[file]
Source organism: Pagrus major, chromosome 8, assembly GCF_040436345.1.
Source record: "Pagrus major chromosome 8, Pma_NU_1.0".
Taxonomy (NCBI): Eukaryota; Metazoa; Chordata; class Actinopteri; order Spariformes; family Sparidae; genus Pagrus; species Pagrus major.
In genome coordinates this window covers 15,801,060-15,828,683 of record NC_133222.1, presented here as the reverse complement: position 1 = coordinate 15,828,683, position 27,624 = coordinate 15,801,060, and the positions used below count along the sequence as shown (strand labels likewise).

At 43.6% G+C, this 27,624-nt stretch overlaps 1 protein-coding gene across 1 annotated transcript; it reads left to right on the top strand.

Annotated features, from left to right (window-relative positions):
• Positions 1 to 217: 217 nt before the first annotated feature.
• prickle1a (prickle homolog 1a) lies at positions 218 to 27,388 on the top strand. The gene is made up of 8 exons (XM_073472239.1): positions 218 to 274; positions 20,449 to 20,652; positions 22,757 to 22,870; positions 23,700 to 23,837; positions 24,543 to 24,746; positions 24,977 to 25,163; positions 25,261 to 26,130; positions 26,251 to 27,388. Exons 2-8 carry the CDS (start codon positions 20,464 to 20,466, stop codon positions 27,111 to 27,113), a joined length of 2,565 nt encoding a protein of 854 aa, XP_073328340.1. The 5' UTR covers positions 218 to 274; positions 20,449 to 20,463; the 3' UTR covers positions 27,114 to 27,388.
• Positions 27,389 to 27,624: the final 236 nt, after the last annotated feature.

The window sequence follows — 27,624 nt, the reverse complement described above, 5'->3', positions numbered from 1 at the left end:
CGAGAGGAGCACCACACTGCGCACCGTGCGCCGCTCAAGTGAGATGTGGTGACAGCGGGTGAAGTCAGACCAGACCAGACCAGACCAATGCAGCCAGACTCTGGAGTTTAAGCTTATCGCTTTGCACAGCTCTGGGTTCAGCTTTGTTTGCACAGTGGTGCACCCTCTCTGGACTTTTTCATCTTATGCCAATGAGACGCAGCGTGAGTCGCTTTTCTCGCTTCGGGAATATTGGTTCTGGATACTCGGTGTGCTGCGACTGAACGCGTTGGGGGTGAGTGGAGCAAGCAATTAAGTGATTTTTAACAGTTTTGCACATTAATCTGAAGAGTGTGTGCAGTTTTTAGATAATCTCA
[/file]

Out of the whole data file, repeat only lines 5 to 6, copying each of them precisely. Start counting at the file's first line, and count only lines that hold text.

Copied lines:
At 43.6% G+C, this 27,624-nt stretch overlaps 1 protein-coding gene across 1 annotated transcript; it reads left to right on the top strand.

Annotated features, from left to right (window-relative positions):